Central New York Lawyer: Are Amusement Park Rides Safe?

roller coaster.jpgToday’s Syracuse Post Standard reports on a seven-million dollar investment by the owners of the Darien Lake Resort to expand the amusement park this spring, adding new water-based rides and other attractions, and splitting Darien Lake into two much larger amusement parks. The Florida-based corporate owner of Darien Lake christened the new expanded water park “Splash Town” and the amusement ride area “Darien Lake Theme Park”. The article reports that Central New York is one of Darien Lake’s top markets.

But are amusement parks like Darien Lake safe? I read in the paper this week that an Indianapolis boy is fighting for his life after an amusement ride accident on a “tea cup” ride at an amusement park. The state authorities later determined that the ride had not been inspected in more than a year. At the same park, a 6-year old boy was seriously injured on an amusement ride only a week before.

The U.S. Consumer Product Safety Commission keeps statistics on amusement ride accidents. Between 1987 and 2003, a period of 16 years, only 12 people were killed on amusement park rides. That’s not bad, but in 2002 alone, over 3,000 injuries were reported from “mobile” amusement rides (the kind that are assembled at fairs) in the United States.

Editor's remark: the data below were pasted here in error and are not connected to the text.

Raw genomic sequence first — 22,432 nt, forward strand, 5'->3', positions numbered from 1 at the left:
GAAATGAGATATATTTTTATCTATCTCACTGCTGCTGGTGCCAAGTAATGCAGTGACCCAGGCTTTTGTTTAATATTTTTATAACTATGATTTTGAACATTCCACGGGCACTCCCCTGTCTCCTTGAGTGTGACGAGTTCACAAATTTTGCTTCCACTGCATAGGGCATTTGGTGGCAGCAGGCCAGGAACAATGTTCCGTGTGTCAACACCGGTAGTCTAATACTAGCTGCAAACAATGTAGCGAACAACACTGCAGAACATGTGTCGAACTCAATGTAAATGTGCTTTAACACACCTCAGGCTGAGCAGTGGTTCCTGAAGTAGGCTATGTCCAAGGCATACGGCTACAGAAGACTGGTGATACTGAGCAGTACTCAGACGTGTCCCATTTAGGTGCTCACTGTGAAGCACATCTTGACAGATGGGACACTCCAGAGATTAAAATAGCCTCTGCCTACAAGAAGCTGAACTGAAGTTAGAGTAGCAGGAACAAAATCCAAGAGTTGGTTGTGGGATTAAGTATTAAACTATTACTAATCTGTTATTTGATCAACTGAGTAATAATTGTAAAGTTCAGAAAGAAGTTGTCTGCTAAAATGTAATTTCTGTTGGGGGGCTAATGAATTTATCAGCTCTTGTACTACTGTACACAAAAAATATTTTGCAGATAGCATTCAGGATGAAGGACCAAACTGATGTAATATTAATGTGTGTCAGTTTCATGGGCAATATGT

Amusement park ride injuries are usually caused by mechanical failure, failure to regularly inspect and maintain the rides, missing safety equipment, non-functioning lap bars or safety restraints, negligent operation, improper assembly or unsafe design of the ride, or by the operator of the ride stopping or starting the ride too abruptly. If an amusement ride operator or owner causes injury or death to a patron through any of these negligent acts, the victim or the victim’s family has a right to bring an amusement ride lawsuit to recover medical expenses, lost wages, pain and suffering compensation and for other damages.

Let’s face it; a lot of amusement ride injuries are also caused by user negligence. Some people just don’t follow the instructions (e.g. height requirements for a ride, stay seated, don’t exist till you are told to, keeping hands and feet in the ride, strap on the safety strap). Or they ignore their own health limitations. For example, if you have neck or spine problems, you should obviously avoid rides that whip your head around.

Bottom line: Amusement park owners and their employees must exercise extreme caution so as to provide a safe ride, and so too must amusement park guests.

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